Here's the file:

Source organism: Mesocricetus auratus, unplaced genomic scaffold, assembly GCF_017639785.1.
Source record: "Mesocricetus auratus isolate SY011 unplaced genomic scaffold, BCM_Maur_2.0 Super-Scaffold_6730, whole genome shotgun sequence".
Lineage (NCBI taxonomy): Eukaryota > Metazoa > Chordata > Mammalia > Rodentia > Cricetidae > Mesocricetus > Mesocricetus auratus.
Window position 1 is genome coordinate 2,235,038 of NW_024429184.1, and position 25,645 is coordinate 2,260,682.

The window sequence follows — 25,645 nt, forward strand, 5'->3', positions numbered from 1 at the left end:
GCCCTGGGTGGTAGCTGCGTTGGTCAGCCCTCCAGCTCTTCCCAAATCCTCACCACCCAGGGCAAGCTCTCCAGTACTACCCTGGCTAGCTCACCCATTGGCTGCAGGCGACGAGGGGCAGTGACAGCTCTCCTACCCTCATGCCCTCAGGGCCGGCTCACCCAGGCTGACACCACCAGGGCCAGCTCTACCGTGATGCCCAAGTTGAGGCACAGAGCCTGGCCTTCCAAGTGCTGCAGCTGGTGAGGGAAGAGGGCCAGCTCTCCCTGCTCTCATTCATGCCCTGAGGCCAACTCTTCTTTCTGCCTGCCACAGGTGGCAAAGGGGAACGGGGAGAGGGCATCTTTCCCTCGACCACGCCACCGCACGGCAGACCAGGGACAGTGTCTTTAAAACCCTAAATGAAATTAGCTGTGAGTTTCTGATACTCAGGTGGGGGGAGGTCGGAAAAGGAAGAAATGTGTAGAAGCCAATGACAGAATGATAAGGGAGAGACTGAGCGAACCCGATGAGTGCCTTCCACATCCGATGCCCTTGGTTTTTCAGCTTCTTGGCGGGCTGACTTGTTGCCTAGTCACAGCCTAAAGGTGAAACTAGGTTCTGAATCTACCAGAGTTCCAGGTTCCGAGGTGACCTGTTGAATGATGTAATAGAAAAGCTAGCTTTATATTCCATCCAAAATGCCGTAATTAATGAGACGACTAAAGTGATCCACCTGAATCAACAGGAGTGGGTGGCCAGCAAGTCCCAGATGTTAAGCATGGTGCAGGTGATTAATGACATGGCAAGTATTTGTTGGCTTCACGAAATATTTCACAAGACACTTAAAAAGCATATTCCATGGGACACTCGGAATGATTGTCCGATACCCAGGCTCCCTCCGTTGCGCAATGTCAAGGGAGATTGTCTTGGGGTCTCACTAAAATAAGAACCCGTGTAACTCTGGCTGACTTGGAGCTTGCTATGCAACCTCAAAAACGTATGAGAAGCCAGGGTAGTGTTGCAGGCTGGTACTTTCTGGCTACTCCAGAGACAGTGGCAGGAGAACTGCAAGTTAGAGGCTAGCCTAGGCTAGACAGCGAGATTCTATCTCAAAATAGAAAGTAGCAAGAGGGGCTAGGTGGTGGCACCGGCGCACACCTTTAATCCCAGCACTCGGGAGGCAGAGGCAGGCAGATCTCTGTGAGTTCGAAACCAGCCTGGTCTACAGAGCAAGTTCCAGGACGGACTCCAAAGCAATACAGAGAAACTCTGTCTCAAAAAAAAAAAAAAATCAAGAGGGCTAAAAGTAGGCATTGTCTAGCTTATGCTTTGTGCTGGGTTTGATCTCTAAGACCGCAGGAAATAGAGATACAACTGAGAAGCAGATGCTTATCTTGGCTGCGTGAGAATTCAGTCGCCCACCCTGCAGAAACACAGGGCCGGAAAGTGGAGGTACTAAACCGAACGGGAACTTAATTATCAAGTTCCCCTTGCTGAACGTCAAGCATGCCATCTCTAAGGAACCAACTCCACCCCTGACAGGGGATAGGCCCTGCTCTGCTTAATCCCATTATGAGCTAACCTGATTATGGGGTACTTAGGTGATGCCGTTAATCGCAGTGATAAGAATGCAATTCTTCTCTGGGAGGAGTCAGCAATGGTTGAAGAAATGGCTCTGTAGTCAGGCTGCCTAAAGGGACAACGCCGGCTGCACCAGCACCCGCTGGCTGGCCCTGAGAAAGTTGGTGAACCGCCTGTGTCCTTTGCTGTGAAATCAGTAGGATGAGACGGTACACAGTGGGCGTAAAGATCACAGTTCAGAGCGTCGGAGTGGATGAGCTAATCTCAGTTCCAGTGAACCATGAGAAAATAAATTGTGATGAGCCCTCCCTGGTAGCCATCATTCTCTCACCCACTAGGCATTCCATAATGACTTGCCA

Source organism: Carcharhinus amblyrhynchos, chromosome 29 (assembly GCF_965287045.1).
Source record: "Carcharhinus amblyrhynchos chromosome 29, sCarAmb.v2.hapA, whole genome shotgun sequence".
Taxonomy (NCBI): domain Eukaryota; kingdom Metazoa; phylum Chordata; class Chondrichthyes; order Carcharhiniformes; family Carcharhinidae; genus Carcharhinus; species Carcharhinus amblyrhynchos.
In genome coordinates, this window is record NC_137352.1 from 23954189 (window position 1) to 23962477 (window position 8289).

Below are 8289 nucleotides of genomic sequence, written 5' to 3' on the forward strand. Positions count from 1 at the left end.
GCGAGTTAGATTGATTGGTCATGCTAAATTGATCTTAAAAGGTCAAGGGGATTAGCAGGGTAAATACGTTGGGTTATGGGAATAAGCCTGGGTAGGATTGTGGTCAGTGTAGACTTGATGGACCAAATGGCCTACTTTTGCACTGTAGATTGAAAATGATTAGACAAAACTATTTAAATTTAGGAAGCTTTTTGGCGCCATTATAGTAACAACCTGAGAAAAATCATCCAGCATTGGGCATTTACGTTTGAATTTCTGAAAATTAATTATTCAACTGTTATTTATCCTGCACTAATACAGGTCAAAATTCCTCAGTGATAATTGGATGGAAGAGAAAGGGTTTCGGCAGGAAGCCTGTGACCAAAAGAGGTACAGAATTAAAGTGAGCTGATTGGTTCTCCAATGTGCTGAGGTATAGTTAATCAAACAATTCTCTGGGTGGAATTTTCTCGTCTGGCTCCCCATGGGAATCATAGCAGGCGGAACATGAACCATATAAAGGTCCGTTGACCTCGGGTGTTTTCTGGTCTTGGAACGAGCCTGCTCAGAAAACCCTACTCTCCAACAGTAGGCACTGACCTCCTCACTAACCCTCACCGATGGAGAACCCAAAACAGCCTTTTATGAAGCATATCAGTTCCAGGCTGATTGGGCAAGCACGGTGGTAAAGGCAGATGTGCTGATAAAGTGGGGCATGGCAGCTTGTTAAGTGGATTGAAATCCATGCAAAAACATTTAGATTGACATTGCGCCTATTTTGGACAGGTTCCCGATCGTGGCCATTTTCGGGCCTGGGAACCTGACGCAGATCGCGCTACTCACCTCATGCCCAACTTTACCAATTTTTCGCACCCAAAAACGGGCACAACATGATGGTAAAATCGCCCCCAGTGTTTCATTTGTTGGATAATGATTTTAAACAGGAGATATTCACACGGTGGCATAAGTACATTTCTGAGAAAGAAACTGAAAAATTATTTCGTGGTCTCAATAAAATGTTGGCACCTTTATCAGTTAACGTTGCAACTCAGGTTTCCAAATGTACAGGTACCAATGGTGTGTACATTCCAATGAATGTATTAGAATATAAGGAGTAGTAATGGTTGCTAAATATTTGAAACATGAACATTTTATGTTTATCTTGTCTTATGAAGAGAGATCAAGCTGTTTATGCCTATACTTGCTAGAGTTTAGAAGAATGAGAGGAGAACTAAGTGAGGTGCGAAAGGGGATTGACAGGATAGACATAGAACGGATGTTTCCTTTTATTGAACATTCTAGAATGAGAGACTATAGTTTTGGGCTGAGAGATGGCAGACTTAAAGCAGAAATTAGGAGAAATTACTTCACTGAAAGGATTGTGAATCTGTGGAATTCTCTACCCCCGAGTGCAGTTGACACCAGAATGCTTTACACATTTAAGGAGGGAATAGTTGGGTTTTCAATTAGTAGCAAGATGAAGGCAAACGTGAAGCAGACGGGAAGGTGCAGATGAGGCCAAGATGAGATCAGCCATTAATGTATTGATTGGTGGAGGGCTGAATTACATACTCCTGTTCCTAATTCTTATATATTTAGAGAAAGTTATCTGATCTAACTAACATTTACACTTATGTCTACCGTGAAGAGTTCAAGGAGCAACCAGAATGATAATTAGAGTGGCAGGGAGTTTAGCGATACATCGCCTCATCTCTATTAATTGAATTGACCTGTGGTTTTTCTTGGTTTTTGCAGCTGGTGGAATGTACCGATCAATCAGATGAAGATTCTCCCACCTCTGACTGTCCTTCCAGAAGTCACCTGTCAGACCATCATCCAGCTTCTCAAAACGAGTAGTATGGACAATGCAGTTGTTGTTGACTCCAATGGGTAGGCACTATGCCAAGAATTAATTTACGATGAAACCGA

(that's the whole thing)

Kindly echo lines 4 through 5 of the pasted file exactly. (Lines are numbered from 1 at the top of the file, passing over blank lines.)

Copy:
Window position 1 is genome coordinate 2,235,038 of NW_024429184.1, and position 25,645 is coordinate 2,260,682.

The window sequence follows — 25,645 nt, forward strand, 5'->3', positions numbered from 1 at the left end: